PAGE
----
Knowledge Building

Musawah is a knowledge building movement promoting equality in the Muslim family.

Musawah provides advocates and academics access to existing knowledge and creates new knowledge about women’s rights in Islam. We seek to apply feminist and rights-based lenses in understanding and searching for equality and justice within Muslim legal traditions. Such lenses help reveal the tension between the egalitarian and hierarchical voices in the tradition, and uncover women’s voices that were for so long silenced in the production of religious knowledge, so that their concerns and interests can be reflected.

We believe that the production and sharing of knowledge should be participatory, should recognise non-traditional forms of expertise, and should begin from contexts rather than texts. In this way, the knowledge produced will be grounded in the lived realities of women and men. These realities then inform the approach to the issues and the questions being asked.

Focus Areas 

  • Conduct a multi-faceted research project on the concepts of qiwamah (male authority over women) and wilayah (male guardianship of women and children) that includes four main components:
    • Papers covering jurisprudential (Qur’an, fiqh, hadith), historical, philosophical, sociological, and ethical aspects of qiwamah and wilayah that have been commissioned from experts from a variety of disciplines.
    • An understanding of how qiwamah and wilayah are manifested in laws and policies, and how this relates to national constitutions and international treaty obligations.
    • Socio-economic realities, based on quantitative data.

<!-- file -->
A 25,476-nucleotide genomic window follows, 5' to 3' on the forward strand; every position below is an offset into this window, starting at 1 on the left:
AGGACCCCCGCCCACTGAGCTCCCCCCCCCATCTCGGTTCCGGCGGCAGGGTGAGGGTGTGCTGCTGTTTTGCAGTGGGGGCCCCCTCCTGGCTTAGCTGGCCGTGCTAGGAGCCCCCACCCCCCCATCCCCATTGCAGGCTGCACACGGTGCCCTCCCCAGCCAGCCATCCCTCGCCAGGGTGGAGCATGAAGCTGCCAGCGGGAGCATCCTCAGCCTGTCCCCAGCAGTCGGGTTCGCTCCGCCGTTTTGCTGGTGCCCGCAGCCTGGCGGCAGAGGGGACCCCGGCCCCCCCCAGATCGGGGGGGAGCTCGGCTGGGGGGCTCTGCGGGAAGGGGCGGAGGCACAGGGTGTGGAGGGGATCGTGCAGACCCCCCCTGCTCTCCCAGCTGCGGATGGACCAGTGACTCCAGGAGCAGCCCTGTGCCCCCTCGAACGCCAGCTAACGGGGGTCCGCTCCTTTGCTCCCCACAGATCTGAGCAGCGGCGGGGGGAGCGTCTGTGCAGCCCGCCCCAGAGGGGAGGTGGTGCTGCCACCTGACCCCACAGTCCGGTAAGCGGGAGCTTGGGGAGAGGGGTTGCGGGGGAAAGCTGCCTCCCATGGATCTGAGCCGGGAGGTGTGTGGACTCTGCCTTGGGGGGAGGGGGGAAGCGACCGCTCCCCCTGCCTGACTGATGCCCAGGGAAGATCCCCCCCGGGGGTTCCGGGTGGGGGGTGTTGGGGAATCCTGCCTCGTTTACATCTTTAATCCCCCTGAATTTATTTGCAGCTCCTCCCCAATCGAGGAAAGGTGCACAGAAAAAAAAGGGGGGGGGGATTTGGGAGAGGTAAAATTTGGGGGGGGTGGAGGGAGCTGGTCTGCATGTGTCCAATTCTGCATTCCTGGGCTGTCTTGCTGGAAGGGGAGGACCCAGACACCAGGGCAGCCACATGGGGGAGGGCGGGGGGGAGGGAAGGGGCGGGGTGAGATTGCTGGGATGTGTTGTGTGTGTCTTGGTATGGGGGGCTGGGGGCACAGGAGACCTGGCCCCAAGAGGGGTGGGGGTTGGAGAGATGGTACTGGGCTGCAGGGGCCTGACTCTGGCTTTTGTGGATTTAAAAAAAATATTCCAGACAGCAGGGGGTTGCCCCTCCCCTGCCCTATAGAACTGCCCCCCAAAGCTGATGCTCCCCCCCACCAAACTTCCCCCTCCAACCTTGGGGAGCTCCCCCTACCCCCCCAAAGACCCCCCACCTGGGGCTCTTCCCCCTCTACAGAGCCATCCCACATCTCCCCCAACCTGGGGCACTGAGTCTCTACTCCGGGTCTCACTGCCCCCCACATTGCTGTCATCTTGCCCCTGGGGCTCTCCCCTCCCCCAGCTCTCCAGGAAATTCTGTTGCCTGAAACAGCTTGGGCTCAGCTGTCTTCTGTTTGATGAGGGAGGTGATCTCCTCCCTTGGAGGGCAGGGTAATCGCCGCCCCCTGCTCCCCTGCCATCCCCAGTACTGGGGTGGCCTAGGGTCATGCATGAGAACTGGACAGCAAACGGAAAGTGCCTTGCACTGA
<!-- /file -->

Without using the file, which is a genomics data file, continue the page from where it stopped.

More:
• Life stories of women collected by Musawah Advocates using a qualitative research documentation process.


  • A new understanding of qiwamah and wilayah in line with contemporary notions of justice, equality, ethics, individual freedoms, and dignity, as well as the lived realities of Muslim families today.


Musawah Knowledge Building Briefs provide you with an accessible understanding of key concepts and ideas related to the Muslim legal tradition and family laws.

The first issue seeks to address the differences between Shari’ah, fiqh and state laws, while the second sheds light on what makes reform from within the tradition possible, the third addresses the issue of Islam and the question of gender equality and the fourth unpacks the arguments of those resisting CEDAW implementation in Muslim contexts and shows that CEDAW can provide a useful mechanism for countries on their path towards gender equality. 

Arabic and French versions are also available:

First Issue: Arabic, French.

Second Issue: Arabic, French.

Third Issue: Arabic, French

Fourth Issue: Arabic, French

Compilation of resources

The Compilation of Resources Related to Women’s Rights in Muslim Family Laws is a tool designed to help activists, human rights experts, and policy makers access resources from the academic and policy arenas.

It outlines and brings together resources from the four corners of Musawah’s holistic framework – Islamic teachings, universal human rights, national and constitutional guarantees of equality and the lived realities of women and men – broken down according to specific topics related to women’s rights in Muslim family laws.

This compilation is not comprehensive and is a work in progress that is intended to be collectively and regularly updated. It is focused primarily on sources that are available in English. Musawah invites individuals and organizations to provide feedback and suggest additions by contacting us at:


Knowledge Building Videos

Musawah knowledge Building videos provide you with an accessible understanding of key concepts and ideas related to the Muslim legal tradition and family laws.

The first video on “Shari’ahFiqh and State Laws” highlights why it is essential to distinguish between these terms in order to set the divine and eternal apart from the human and temporal, which is open to change.
With Arabic subtitles

With French subtitles


The second video on “Muslim Family Laws: What Makes Reform Possible?” highlights concepts and tools from Muslim Legal Tradition that can be used to pave the way for family laws that are more in line with contemporary Muslim realities, justice and gender equality.

With Arabic subtitles

With French subtitles

Researching Muslim women's rights? Access the Musawah Resource Library.



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